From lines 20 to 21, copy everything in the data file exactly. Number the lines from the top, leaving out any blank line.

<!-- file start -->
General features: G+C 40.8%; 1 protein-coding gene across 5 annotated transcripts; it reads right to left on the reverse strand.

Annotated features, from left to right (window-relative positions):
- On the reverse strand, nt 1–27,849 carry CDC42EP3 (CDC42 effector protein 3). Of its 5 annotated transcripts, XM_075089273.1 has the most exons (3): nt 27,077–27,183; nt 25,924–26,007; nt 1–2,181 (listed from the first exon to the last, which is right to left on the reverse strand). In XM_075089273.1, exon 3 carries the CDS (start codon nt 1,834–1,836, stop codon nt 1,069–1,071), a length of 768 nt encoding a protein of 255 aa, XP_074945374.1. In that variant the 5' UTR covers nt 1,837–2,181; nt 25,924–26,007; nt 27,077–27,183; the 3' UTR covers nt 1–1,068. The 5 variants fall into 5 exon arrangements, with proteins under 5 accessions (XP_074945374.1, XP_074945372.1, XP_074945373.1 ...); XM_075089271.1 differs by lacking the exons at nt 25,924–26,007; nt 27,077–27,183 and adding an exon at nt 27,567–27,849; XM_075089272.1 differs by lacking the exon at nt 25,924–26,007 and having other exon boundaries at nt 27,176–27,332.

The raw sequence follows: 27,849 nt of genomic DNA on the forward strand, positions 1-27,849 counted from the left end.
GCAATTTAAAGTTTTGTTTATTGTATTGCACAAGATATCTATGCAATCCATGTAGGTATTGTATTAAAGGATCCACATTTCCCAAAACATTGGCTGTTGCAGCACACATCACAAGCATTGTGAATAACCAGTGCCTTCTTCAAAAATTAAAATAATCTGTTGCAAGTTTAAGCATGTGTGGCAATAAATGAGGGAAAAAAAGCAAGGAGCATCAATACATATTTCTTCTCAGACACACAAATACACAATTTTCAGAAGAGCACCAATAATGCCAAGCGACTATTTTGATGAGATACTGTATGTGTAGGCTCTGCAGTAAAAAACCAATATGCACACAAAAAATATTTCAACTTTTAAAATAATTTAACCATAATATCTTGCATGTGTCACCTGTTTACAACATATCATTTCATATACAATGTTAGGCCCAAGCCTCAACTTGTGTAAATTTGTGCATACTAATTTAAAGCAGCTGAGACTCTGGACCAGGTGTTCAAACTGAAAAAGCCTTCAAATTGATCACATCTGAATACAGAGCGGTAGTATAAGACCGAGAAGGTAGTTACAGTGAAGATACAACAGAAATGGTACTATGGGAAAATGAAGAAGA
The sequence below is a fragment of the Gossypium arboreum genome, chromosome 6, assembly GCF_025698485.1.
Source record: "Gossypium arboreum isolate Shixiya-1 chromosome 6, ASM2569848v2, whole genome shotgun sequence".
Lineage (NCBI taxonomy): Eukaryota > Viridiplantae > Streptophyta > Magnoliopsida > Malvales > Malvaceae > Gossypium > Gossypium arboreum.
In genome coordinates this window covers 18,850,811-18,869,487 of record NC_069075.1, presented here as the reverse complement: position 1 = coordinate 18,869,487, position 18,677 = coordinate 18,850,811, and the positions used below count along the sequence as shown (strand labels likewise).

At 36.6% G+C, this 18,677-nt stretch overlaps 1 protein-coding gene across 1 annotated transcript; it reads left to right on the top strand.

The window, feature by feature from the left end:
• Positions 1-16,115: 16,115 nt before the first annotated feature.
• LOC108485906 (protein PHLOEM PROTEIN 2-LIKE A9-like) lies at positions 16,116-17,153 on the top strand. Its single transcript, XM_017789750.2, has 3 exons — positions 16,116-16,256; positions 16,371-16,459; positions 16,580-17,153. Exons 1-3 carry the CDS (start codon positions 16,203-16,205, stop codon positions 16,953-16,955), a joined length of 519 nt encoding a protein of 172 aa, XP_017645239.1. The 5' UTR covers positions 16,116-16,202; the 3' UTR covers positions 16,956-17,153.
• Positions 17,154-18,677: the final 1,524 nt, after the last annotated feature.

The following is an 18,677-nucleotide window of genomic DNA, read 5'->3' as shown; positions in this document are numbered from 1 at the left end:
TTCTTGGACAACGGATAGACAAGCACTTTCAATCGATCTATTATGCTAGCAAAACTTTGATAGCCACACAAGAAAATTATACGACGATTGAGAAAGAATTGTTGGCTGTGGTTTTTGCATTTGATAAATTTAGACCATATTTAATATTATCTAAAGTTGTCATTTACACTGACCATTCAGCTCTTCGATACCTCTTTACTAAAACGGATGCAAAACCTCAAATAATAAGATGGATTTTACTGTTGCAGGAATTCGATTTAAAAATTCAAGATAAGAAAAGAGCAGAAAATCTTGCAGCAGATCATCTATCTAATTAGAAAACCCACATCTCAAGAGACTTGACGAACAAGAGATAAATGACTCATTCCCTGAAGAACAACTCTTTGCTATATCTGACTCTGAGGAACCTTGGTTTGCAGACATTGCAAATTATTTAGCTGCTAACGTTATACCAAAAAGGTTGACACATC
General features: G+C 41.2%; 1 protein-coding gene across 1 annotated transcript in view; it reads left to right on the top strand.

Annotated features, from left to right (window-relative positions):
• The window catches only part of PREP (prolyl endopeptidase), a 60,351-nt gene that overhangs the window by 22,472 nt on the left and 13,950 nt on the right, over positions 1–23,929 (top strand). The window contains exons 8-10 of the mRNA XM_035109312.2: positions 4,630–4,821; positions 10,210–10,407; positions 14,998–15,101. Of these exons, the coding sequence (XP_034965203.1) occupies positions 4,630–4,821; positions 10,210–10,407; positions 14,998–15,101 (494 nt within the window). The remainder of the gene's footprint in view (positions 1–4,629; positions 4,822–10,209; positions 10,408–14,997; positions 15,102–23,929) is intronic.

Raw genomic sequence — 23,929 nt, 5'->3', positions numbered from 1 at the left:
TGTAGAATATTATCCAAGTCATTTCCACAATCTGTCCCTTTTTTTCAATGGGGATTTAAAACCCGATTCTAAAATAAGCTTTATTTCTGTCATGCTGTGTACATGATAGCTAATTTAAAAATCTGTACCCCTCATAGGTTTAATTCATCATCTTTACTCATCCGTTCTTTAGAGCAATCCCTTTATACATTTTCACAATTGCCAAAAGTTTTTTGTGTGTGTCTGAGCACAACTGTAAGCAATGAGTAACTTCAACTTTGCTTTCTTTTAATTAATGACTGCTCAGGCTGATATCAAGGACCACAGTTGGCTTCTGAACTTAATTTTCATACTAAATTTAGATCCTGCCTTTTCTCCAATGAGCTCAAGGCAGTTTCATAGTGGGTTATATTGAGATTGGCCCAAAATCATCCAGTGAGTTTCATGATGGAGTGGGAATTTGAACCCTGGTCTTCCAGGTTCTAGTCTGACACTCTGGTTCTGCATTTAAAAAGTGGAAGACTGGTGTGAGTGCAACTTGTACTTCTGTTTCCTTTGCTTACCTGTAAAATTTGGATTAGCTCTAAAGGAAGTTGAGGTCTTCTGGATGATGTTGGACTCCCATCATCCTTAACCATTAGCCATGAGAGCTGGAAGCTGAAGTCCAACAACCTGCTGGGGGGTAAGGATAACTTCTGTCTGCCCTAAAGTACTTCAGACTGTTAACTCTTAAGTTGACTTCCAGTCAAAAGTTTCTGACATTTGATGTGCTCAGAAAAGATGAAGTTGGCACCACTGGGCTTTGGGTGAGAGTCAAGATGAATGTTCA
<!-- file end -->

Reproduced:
Raw genomic sequence — 23,929 nt, 5'->3', positions numbered from 1 at the left:
TGTAGAATATTATCCAAGTCATTTCCACAATCTGTCCCTTTTTTTCAATGGGGATTTAAAACCCGATTCTAAAATAAGCTTTATTTCTGTCATGCTGTGTACATGATAGCTAATTTAAAAATCTGTACCCCTCATAGGTTTAATTCATCATCTTTACTCATCCGTTCTTTAGAGCAATCCCTTTATACATTTTCACAATTGCCAAAAGTTTTTTGTGTGTGTCTGAGCACAACTGTAAGCAATGAGTAACTTCAACTTTGCTTTCTTTTAATTAATGACTGCTCAGGCTGATATCAAGGACCACAGTTGGCTTCTGAACTTAATTTTCATACTAAATTTAGATCCTGCCTTTTCTCCAATGAGCTCAAGGCAGTTTCATAGTGGGTTATATTGAGATTGGCCCAAAATCATCCAGTGAGTTTCATGATGGAGTGGGAATTTGAACCCTGGTCTTCCAGGTTCTAGTCTGACACTCTGGTTCTGCATTTAAAAAGTGGAAGACTGGTGTGAGTGCAACTTGTACTTCTGTTTCCTTTGCTTACCTGTAAAATTTGGATTAGCTCTAAAGGAAGTTGAGGTCTTCTGGATGATGTTGGACTCCCATCATCCTTAACCATTAGCCATGAGAGCTGGAAGCTGAAGTCCAACAACCTGCTGGGGGGTAAGGATAACTTCTGTCTGCCCTAAAGTACTTCAGACTGTTAACTCTTAAGTTGACTTCCAGTCAAAAGTTTCTGACATTTGATGTGCTCAGAAAAGATGAAGTTGGCACCACTGGGCTTTGGGTGAGAGTCAAGATGAATGTTCA